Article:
Seed stage financing has been on the decline recently. The transactions reached the epitome in mid-2015 according to the collected data and have since declined by approximately 40%. The troubled companies have seen their dollar-backed investments drop by over 24 percent at the same time although it is considered to be less serious.
This slowdown is ironic because more foreign investors and rich individuals are pumping their investment money in seed-stage financing.
Early stage investing is highly critical to technology ecosystem which thrives on risk taking. Infant companies tend to have a challenge of outdoing the more established firms. So if they are not provided enough resources at an early stage of development, they can’t challenge the bigger companies who are listed on the stock market (whose stock prices are today oversold) or the ones who rise and become as successful as Uber, Airbnb and so on. According to Steve Blank, a startup mentor and serial entrepreneur who doubles as a professor at Stamford, start-ups are challenging established company in 21st Century because of two reasons: they are smart and have the capital to take them head on.
In Silicon Valley jargon, angel or seed investors are early stage investors who can be compared to farm teams in sports. They serve to provide early stage mentorship and capital to help the entrepreneurs showcase and popularize their technology and attract even larger investments or maybe listing on the stock market. But this culture has been fading in the recent past. Seed angels completed only 900 deals during the second quarter of this year. According to the report released by PitchBook Inc, a venture capital analyzer based in Seattle, the figure this year was lower compared to 1,100 deals completed in 2016 and another 1,500 deals completed in 2015 around the same time.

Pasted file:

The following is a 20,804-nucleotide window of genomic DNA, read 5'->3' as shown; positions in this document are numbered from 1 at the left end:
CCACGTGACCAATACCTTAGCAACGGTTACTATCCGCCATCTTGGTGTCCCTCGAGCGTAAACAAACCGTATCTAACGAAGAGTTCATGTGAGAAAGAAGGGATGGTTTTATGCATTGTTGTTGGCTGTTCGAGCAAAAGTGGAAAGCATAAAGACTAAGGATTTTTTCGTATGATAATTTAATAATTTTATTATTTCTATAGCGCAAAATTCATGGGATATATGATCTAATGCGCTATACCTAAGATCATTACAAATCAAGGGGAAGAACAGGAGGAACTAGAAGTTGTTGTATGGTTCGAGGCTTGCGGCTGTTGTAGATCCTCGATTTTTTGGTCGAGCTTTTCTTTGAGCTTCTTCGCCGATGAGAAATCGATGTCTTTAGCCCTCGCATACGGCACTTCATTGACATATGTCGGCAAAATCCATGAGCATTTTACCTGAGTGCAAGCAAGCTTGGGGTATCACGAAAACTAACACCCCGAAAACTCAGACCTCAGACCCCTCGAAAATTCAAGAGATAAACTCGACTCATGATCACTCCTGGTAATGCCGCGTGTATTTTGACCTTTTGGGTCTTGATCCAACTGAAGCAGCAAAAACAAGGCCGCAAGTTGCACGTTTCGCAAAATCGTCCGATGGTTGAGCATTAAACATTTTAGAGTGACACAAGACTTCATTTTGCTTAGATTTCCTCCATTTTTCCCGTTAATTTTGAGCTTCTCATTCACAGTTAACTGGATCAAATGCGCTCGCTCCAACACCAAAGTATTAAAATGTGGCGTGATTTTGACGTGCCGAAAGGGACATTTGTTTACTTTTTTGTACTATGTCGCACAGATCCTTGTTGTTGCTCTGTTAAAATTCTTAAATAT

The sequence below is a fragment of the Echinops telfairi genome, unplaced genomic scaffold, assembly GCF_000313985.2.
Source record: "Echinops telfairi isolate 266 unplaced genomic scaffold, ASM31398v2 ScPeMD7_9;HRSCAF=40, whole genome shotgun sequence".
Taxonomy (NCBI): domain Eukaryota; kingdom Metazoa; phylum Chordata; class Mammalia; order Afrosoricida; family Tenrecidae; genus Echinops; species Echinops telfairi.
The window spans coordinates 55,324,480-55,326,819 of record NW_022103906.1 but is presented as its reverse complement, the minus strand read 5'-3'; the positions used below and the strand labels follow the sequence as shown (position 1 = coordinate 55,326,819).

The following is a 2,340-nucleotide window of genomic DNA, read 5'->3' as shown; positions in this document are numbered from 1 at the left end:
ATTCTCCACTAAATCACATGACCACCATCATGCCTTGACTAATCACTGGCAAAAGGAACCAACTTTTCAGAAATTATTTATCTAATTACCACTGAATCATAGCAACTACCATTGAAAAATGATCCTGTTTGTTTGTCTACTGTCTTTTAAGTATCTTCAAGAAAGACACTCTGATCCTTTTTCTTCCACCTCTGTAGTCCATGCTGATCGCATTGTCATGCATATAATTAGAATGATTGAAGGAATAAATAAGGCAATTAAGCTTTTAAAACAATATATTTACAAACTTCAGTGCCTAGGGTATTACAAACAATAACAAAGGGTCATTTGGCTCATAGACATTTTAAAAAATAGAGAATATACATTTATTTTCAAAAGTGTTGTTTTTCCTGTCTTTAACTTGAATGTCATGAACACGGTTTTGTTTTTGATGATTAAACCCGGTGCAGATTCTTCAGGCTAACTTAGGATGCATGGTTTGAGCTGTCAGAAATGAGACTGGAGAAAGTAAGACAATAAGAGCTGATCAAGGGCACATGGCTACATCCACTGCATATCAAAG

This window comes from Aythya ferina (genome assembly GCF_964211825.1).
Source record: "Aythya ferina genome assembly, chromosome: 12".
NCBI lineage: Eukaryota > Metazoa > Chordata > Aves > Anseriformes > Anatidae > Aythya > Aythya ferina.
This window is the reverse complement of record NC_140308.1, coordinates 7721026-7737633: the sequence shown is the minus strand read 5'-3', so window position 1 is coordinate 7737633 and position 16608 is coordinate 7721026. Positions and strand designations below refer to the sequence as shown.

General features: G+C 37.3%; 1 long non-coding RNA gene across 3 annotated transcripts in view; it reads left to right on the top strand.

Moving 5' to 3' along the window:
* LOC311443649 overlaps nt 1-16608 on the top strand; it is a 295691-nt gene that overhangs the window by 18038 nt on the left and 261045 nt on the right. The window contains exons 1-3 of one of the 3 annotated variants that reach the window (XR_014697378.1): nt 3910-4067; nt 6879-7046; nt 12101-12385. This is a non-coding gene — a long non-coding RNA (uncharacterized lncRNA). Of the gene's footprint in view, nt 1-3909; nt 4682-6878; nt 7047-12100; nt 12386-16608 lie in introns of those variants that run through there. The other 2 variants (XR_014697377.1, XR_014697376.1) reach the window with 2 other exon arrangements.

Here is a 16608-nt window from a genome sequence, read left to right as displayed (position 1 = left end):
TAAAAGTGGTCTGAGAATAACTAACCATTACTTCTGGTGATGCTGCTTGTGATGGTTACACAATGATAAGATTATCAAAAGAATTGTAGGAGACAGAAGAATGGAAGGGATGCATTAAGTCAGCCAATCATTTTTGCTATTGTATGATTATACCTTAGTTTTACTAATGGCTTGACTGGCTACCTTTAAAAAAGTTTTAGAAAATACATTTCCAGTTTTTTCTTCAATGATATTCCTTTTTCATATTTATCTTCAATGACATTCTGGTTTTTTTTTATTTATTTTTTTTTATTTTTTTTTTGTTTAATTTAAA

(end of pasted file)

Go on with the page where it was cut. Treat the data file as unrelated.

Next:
Industry analyzers and veteran seed investors give out an array of reasons for this decline.
They blame the drop on inflation and unenthusiastic market involving public offerings and IPO’s on the stock market. The public offering market is an excellent platform for investors to recover their investments and make a profit. Therefore, when it shows no life, seed investors tend to shy away. Following the overly hyped IPOs of firms such as GoPro, Fitbit and LendingClub Corp which never lived to expectations, WallStreet has started a go-slow on new private companies with multi-billion dollar valuation.